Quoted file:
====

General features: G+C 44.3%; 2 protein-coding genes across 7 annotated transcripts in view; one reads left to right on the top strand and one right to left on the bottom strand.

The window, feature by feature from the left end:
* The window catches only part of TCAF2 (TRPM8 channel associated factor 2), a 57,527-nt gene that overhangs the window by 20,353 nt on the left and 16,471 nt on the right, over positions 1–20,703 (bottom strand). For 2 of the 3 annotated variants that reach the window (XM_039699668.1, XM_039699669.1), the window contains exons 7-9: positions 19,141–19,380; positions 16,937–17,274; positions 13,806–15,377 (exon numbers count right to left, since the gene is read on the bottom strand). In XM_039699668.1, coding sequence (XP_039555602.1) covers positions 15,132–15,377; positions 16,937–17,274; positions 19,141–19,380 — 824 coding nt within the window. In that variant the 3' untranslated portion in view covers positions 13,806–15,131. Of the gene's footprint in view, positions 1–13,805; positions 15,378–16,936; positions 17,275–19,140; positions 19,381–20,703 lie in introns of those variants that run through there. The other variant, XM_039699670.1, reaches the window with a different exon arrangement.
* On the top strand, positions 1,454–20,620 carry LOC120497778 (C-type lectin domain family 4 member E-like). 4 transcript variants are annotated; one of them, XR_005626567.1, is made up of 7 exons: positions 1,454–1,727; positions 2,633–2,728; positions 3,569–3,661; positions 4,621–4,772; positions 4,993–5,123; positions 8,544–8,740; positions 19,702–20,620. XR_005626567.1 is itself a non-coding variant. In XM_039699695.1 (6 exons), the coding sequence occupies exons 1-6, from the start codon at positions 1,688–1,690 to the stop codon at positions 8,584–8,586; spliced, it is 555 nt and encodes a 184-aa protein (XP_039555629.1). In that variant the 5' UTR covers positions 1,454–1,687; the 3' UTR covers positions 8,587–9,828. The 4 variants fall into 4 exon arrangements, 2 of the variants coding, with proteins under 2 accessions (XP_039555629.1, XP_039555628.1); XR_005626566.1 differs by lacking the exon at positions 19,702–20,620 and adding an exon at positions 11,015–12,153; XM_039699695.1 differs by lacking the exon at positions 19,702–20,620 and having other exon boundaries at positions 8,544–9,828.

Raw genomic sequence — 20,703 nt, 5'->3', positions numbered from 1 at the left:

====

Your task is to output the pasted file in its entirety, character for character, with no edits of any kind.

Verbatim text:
General features: G+C 44.3%; 2 protein-coding genes across 7 annotated transcripts in view; one reads left to right on the top strand and one right to left on the bottom strand.

The window, feature by feature from the left end:
* The window catches only part of TCAF2 (TRPM8 channel associated factor 2), a 57,527-nt gene that overhangs the window by 20,353 nt on the left and 16,471 nt on the right, over positions 1–20,703 (bottom strand). For 2 of the 3 annotated variants that reach the window (XM_039699668.1, XM_039699669.1), the window contains exons 7-9: positions 19,141–19,380; positions 16,937–17,274; positions 13,806–15,377 (exon numbers count right to left, since the gene is read on the bottom strand). In XM_039699668.1, coding sequence (XP_039555602.1) covers positions 15,132–15,377; positions 16,937–17,274; positions 19,141–19,380 — 824 coding nt within the window. In that variant the 3' untranslated portion in view covers positions 13,806–15,131. Of the gene's footprint in view, positions 1–13,805; positions 15,378–16,936; positions 17,275–19,140; positions 19,381–20,703 lie in introns of those variants that run through there. The other variant, XM_039699670.1, reaches the window with a different exon arrangement.
* On the top strand, positions 1,454–20,620 carry LOC120497778 (C-type lectin domain family 4 member E-like). 4 transcript variants are annotated; one of them, XR_005626567.1, is made up of 7 exons: positions 1,454–1,727; positions 2,633–2,728; positions 3,569–3,661; positions 4,621–4,772; positions 4,993–5,123; positions 8,544–8,740; positions 19,702–20,620. XR_005626567.1 is itself a non-coding variant. In XM_039699695.1 (6 exons), the coding sequence occupies exons 1-6, from the start codon at positions 1,688–1,690 to the stop codon at positions 8,584–8,586; spliced, it is 555 nt and encodes a 184-aa protein (XP_039555629.1). In that variant the 5' UTR covers positions 1,454–1,687; the 3' UTR covers positions 8,587–9,828. The 4 variants fall into 4 exon arrangements, 2 of the variants coding, with proteins under 2 accessions (XP_039555629.1, XP_039555628.1); XR_005626566.1 differs by lacking the exon at positions 19,702–20,620 and adding an exon at positions 11,015–12,153; XM_039699695.1 differs by lacking the exon at positions 19,702–20,620 and having other exon boundaries at positions 8,544–9,828.

Raw genomic sequence — 20,703 nt, 5'->3', positions numbered from 1 at the left: